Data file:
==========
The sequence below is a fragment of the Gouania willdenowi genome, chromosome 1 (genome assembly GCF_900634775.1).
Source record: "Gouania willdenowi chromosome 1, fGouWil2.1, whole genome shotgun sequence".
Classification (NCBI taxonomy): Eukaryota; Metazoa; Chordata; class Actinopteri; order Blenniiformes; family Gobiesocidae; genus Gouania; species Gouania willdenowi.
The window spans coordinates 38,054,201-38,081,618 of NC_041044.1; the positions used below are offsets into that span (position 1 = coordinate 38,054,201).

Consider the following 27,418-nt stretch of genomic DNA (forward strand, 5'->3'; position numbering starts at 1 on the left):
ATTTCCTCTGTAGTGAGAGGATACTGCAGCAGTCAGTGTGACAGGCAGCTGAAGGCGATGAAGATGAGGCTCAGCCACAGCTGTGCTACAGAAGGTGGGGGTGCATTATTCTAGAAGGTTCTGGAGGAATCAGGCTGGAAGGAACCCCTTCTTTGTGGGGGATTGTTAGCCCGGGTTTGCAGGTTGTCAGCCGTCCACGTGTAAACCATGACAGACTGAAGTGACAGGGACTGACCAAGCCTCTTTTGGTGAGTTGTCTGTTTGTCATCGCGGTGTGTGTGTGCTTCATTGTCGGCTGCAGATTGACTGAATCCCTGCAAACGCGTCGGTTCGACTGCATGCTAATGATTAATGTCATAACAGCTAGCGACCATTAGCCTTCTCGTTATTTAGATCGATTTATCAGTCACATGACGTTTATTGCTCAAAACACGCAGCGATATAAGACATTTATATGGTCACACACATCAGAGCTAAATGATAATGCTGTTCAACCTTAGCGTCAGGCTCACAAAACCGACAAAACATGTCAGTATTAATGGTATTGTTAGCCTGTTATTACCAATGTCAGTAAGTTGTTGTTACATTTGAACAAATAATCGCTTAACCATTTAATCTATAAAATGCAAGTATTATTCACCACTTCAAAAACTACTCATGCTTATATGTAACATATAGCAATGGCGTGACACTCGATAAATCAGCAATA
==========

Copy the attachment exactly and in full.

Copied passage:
The sequence below is a fragment of the Gouania willdenowi genome, chromosome 1 (genome assembly GCF_900634775.1).
Source record: "Gouania willdenowi chromosome 1, fGouWil2.1, whole genome shotgun sequence".
Classification (NCBI taxonomy): Eukaryota; Metazoa; Chordata; class Actinopteri; order Blenniiformes; family Gobiesocidae; genus Gouania; species Gouania willdenowi.
The window spans coordinates 38,054,201-38,081,618 of NC_041044.1; the positions used below are offsets into that span (position 1 = coordinate 38,054,201).

Consider the following 27,418-nt stretch of genomic DNA (forward strand, 5'->3'; position numbering starts at 1 on the left):
ATTTCCTCTGTAGTGAGAGGATACTGCAGCAGTCAGTGTGACAGGCAGCTGAAGGCGATGAAGATGAGGCTCAGCCACAGCTGTGCTACAGAAGGTGGGGGTGCATTATTCTAGAAGGTTCTGGAGGAATCAGGCTGGAAGGAACCCCTTCTTTGTGGGGGATTGTTAGCCCGGGTTTGCAGGTTGTCAGCCGTCCACGTGTAAACCATGACAGACTGAAGTGACAGGGACTGACCAAGCCTCTTTTGGTGAGTTGTCTGTTTGTCATCGCGGTGTGTGTGTGCTTCATTGTCGGCTGCAGATTGACTGAATCCCTGCAAACGCGTCGGTTCGACTGCATGCTAATGATTAATGTCATAACAGCTAGCGACCATTAGCCTTCTCGTTATTTAGATCGATTTATCAGTCACATGACGTTTATTGCTCAAAACACGCAGCGATATAAGACATTTATATGGTCACACACATCAGAGCTAAATGATAATGCTGTTCAACCTTAGCGTCAGGCTCACAAAACCGACAAAACATGTCAGTATTAATGGTATTGTTAGCCTGTTATTACCAATGTCAGTAAGTTGTTGTTACATTTGAACAAATAATCGCTTAACCATTTAATCTATAAAATGCAAGTATTATTCACCACTTCAAAAACTACTCATGCTTATATGTAACATATAGCAATGGCGTGACACTCGATAAATCAGCAATA